• Broad Scientific Impact: The network sees an opportunity to answer practical questions and generate science of broad interest.
"Don't forget the patient family caregiver perspective from A-Z in the process."
  • Resource Disparities: Larger academic medical centers are better equipped, requiring special attention to community-based programs.
  • Funding Challenges: Continuous funding to maintain a research team poses a significant concern for multiple sites.
  • Data Sharing Tensions: Safety net hospitals face challenges in data sharing due to ownership by the county rather than the hospital.
  • Consent and IRB: Inconsistencies around IRB rules and knowledge gaps related to pragmatic trials and consent requirements are prevalent issues.
  • Borrowed Resources: Borrowing research staff from other specialties raises concerns about prioritization of work.
"The big issue is the funding. You have access to programmers and staff but you need to figure out the funding part of it."
  • Focused Pragmatic Trials: The network sees opportunities in pragmatic trials addressing burning clinical issues.
  • Academic Recognition: Participation offers the chance for academic recognition, publications, and establishing hospitalists as researchers.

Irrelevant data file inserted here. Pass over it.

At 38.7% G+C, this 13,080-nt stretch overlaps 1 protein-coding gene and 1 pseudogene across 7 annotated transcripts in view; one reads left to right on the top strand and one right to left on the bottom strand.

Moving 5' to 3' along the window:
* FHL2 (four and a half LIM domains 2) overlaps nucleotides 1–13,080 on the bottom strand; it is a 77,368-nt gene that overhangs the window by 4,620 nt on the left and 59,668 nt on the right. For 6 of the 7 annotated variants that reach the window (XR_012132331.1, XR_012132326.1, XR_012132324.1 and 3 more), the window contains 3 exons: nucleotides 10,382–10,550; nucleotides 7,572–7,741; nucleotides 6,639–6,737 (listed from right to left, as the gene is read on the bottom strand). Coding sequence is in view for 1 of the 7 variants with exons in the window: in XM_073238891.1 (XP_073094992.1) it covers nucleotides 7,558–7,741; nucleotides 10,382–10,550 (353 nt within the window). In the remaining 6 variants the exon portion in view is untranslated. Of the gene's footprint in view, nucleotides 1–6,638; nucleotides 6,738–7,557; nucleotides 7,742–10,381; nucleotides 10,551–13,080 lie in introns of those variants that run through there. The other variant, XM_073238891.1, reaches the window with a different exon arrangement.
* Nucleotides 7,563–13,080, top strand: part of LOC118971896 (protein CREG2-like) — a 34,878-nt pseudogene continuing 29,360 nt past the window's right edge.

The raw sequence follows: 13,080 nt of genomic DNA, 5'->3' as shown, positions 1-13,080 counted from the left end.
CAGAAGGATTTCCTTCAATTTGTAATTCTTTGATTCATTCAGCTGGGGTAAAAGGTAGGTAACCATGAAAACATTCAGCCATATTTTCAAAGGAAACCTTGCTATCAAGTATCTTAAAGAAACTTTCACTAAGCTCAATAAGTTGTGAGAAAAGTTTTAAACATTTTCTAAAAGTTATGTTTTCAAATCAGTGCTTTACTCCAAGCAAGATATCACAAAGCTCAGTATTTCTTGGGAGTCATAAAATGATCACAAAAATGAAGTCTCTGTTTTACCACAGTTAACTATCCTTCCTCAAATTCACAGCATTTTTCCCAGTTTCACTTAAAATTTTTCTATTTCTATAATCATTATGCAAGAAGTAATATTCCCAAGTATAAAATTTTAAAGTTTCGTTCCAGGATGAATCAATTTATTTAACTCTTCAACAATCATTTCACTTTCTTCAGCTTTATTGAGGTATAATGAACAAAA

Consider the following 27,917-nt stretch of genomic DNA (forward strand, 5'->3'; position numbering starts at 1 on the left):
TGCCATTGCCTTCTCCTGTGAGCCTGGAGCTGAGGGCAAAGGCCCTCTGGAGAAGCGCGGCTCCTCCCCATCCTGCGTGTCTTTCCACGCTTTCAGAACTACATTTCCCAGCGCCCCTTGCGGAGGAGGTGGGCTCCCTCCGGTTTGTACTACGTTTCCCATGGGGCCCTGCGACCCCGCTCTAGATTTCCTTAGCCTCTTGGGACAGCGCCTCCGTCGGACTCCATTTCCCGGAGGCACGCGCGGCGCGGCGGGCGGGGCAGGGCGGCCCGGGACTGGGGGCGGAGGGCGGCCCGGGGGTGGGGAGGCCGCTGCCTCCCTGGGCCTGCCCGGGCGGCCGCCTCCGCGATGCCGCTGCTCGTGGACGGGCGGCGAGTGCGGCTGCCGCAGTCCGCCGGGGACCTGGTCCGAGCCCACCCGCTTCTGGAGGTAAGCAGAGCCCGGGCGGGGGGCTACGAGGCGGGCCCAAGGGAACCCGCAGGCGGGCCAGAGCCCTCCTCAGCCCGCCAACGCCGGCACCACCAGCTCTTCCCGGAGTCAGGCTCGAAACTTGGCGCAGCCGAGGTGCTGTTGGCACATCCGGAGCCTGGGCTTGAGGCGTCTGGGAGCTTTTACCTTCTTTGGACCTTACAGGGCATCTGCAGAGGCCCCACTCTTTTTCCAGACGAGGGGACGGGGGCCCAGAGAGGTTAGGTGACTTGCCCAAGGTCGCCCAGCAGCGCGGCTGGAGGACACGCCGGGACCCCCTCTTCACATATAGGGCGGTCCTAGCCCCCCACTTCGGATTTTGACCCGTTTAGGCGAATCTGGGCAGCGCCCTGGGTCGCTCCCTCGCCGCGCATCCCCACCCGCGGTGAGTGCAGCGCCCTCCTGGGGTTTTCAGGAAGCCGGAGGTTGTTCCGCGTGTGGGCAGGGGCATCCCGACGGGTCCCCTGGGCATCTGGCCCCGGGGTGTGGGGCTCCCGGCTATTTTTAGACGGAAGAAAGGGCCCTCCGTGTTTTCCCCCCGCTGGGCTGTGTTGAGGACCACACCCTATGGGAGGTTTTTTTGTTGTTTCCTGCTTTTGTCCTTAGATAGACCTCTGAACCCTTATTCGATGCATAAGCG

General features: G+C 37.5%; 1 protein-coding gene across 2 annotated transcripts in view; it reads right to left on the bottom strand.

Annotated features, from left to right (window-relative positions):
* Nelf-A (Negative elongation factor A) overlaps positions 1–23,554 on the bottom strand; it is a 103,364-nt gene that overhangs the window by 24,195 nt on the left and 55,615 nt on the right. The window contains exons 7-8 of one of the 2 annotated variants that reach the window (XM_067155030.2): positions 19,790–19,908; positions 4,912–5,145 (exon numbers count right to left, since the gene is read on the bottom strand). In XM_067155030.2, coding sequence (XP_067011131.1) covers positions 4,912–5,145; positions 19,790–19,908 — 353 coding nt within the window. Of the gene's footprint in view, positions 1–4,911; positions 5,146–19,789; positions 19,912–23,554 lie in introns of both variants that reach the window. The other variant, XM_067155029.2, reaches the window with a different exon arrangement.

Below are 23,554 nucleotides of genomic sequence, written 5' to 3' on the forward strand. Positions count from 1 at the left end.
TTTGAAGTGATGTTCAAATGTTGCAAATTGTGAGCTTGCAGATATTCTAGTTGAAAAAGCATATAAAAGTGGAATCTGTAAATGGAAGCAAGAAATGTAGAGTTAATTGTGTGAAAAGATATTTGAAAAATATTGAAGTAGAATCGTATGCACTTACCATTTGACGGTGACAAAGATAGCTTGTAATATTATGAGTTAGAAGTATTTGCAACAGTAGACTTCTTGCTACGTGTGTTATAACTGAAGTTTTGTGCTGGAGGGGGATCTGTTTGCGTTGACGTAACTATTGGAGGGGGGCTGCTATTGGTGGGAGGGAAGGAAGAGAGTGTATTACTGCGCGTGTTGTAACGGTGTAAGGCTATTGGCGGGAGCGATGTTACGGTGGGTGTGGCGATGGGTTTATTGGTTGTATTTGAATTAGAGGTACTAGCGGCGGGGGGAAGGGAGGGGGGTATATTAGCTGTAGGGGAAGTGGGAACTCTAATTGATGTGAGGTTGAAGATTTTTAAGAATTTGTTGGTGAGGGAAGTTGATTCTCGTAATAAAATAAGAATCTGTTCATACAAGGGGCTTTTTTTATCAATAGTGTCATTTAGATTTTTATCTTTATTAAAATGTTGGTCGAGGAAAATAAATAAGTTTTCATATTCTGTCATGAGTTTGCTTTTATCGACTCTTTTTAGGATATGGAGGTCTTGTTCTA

• Continuous Funding Model: Establishing new sources of funding (federal, foundation, or pharma/device) is identified as a key opportunity.
  • IRB Training Initiatives: Sites express interest in education on differences between central and local IRBs.
  • Leveraging Existing Tools: Utilizing EHR tools like Epic and leveraging existing infrastructure present opportunities for collaboration.
"If there were a way to have pragmatic trials where you have a seasoned researcher at the helm, but an opportunity for less seasoned people to get involved, I think that would be amazing."
  • Funding Insecurity: Fear of bringing on staff without continuous funding poses a significant threat.
  • IRB Discrepancies: Discrepancies among IRBs may result in inconsistencies in trial conduct across sites.
  • Data Hub Necessity: A central data coordinating center is important for project success.
  • EHR Differences: Challenges arise from different EHRs and obtaining approval for building EHR tools.
  • Diversity: There may be a need to balance diversity of sites and patient populations with sites that are poised to go.
  • Structural Concerns: About 2/3 of hospitalist programs have internal resources that could be deployed toward a pragmatic trial, but those resources are often spoken for and would need to be funded.
"Our internal resources are often split with needs to conduct analysis for administrative and operational purposes."
Next Steps
  1. Distribute a survey to sites to assess elements of research capacity
  2. Obtain data from the American Hospital Association survey on site characteristics
  3. Continue strategic planning discussions via HOMERuN calls and at SHM Converge
Our next meeting will be on March 8, 2024.
Image Attributions: Vector images from vecteezy.com
Check out the HOMERuN website for more information.
If you would like to join the HOMERuN Collaborative calls, please reach out to [email protected].